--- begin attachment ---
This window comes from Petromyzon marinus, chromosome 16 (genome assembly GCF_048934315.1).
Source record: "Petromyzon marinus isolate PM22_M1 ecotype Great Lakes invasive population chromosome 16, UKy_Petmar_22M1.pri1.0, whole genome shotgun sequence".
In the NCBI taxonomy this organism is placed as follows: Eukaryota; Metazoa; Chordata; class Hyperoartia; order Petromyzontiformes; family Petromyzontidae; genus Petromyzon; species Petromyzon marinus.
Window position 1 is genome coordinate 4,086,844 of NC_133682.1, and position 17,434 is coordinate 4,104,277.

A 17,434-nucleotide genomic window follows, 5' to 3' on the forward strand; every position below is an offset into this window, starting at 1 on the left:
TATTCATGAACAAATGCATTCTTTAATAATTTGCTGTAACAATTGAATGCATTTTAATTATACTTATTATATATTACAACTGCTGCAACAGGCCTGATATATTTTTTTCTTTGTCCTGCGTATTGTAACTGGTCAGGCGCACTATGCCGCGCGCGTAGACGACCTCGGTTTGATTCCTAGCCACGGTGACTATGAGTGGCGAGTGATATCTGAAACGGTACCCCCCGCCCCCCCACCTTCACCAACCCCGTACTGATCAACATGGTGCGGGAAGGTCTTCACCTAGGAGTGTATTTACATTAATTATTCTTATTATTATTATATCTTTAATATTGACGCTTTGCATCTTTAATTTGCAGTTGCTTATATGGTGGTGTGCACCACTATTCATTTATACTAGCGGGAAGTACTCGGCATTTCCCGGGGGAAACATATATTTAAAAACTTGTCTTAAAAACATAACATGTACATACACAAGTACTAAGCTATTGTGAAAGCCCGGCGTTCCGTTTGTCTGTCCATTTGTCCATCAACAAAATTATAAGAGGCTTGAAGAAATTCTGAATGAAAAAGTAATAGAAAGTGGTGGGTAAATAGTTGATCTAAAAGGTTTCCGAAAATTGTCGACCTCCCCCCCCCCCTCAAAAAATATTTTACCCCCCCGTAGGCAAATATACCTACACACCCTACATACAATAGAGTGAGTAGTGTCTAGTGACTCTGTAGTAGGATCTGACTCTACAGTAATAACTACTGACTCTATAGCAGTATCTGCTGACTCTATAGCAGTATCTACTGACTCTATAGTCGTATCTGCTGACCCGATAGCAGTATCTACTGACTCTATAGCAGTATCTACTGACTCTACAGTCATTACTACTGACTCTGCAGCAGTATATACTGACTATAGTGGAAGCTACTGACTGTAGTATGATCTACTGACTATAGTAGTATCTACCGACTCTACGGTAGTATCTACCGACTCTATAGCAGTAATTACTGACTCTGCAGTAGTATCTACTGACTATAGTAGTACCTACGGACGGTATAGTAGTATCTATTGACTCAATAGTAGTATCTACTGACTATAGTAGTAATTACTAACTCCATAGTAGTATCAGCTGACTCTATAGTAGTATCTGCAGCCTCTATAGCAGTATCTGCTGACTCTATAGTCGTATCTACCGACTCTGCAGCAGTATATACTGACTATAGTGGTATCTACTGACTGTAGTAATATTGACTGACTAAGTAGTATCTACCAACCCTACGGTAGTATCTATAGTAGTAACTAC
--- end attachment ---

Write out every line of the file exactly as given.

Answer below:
This window comes from Petromyzon marinus, chromosome 16 (genome assembly GCF_048934315.1).
Source record: "Petromyzon marinus isolate PM22_M1 ecotype Great Lakes invasive population chromosome 16, UKy_Petmar_22M1.pri1.0, whole genome shotgun sequence".
In the NCBI taxonomy this organism is placed as follows: Eukaryota; Metazoa; Chordata; class Hyperoartia; order Petromyzontiformes; family Petromyzontidae; genus Petromyzon; species Petromyzon marinus.
Window position 1 is genome coordinate 4,086,844 of NC_133682.1, and position 17,434 is coordinate 4,104,277.

A 17,434-nucleotide genomic window follows, 5' to 3' on the forward strand; every position below is an offset into this window, starting at 1 on the left:
TATTCATGAACAAATGCATTCTTTAATAATTTGCTGTAACAATTGAATGCATTTTAATTATACTTATTATATATTACAACTGCTGCAACAGGCCTGATATATTTTTTTCTTTGTCCTGCGTATTGTAACTGGTCAGGCGCACTATGCCGCGCGCGTAGACGACCTCGGTTTGATTCCTAGCCACGGTGACTATGAGTGGCGAGTGATATCTGAAACGGTACCCCCCGCCCCCCCACCTTCACCAACCCCGTACTGATCAACATGGTGCGGGAAGGTCTTCACCTAGGAGTGTATTTACATTAATTATTCTTATTATTATTATATCTTTAATATTGACGCTTTGCATCTTTAATTTGCAGTTGCTTATATGGTGGTGTGCACCACTATTCATTTATACTAGCGGGAAGTACTCGGCATTTCCCGGGGGAAACATATATTTAAAAACTTGTCTTAAAAACATAACATGTACATACACAAGTACTAAGCTATTGTGAAAGCCCGGCGTTCCGTTTGTCTGTCCATTTGTCCATCAACAAAATTATAAGAGGCTTGAAGAAATTCTGAATGAAAAAGTAATAGAAAGTGGTGGGTAAATAGTTGATCTAAAAGGTTTCCGAAAATTGTCGACCTCCCCCCCCCCCTCAAAAAATATTTTACCCCCCCGTAGGCAAATATACCTACACACCCTACATACAATAGAGTGAGTAGTGTCTAGTGACTCTGTAGTAGGATCTGACTCTACAGTAATAACTACTGACTCTATAGCAGTATCTGCTGACTCTATAGCAGTATCTACTGACTCTATAGTCGTATCTGCTGACCCGATAGCAGTATCTACTGACTCTATAGCAGTATCTACTGACTCTACAGTCATTACTACTGACTCTGCAGCAGTATATACTGACTATAGTGGAAGCTACTGACTGTAGTATGATCTACTGACTATAGTAGTATCTACCGACTCTACGGTAGTATCTACCGACTCTATAGCAGTAATTACTGACTCTGCAGTAGTATCTACTGACTATAGTAGTACCTACGGACGGTATAGTAGTATCTATTGACTCAATAGTAGTATCTACTGACTATAGTAGTAATTACTAACTCCATAGTAGTATCAGCTGACTCTATAGTAGTATCTGCAGCCTCTATAGCAGTATCTGCTGACTCTATAGTCGTATCTACCGACTCTGCAGCAGTATATACTGACTATAGTGGTATCTACTGACTGTAGTAATATTGACTGACTAAGTAGTATCTACCAACCCTACGGTAGTATCTATAGTAGTAACTAC